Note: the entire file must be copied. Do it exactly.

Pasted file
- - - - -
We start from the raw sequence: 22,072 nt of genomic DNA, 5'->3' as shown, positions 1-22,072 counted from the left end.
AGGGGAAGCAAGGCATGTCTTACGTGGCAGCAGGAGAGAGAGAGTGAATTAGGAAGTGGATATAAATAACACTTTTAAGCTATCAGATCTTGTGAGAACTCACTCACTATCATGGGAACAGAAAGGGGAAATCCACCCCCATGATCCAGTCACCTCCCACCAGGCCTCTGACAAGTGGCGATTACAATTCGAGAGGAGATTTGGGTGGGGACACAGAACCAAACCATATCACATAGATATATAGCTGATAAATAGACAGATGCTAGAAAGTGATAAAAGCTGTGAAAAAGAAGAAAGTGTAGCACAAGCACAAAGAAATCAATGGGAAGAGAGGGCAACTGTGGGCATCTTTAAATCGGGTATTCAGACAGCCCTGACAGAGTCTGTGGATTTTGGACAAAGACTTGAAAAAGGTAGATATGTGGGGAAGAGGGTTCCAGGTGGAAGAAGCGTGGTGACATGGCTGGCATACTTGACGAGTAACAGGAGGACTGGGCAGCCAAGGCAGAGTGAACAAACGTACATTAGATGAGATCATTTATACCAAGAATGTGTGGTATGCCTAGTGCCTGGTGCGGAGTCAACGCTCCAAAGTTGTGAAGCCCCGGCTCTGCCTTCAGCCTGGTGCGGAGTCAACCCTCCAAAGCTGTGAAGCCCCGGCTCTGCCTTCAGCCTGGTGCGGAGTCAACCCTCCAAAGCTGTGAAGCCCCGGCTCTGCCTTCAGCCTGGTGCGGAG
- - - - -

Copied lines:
We start from the raw sequence: 22,072 nt of genomic DNA, 5'->3' as shown, positions 1-22,072 counted from the left end.
AGGGGAAGCAAGGCATGTCTTACGTGGCAGCAGGAGAGAGAGAGTGAATTAGGAAGTGGATATAAATAACACTTTTAAGCTATCAGATCTTGTGAGAACTCACTCACTATCATGGGAACAGAAAGGGGAAATCCACCCCCATGATCCAGTCACCTCCCACCAGGCCTCTGACAAGTGGCGATTACAATTCGAGAGGAGATTTGGGTGGGGACACAGAACCAAACCATATCACATAGATATATAGCTGATAAATAGACAGATGCTAGAAAGTGATAAAAGCTGTGAAAAAGAAGAAAGTGTAGCACAAGCACAAAGAAATCAATGGGAAGAGAGGGCAACTGTGGGCATCTTTAAATCGGGTATTCAGACAGCCCTGACAGAGTCTGTGGATTTTGGACAAAGACTTGAAAAAGGTAGATATGTGGGGAAGAGGGTTCCAGGTGGAAGAAGCGTGGTGACATGGCTGGCATACTTGACGAGTAACAGGAGGACTGGGCAGCCAAGGCAGAGTGAACAAACGTACATTAGATGAGATCATTTATACCAAGAATGTGTGGTATGCCTAGTGCCTGGTGCGGAGTCAACGCTCCAAAGTTGTGAAGCCCCGGCTCTGCCTTCAGCCTGGTGCGGAGTCAACCCTCCAAAGCTGTGAAGCCCCGGCTCTGCCTTCAGCCTGGTGCGGAGTCAACCCTCCAAAGCTGTGAAGCCCCGGCTCTGCCTTCAGCCTGGTGCGGAG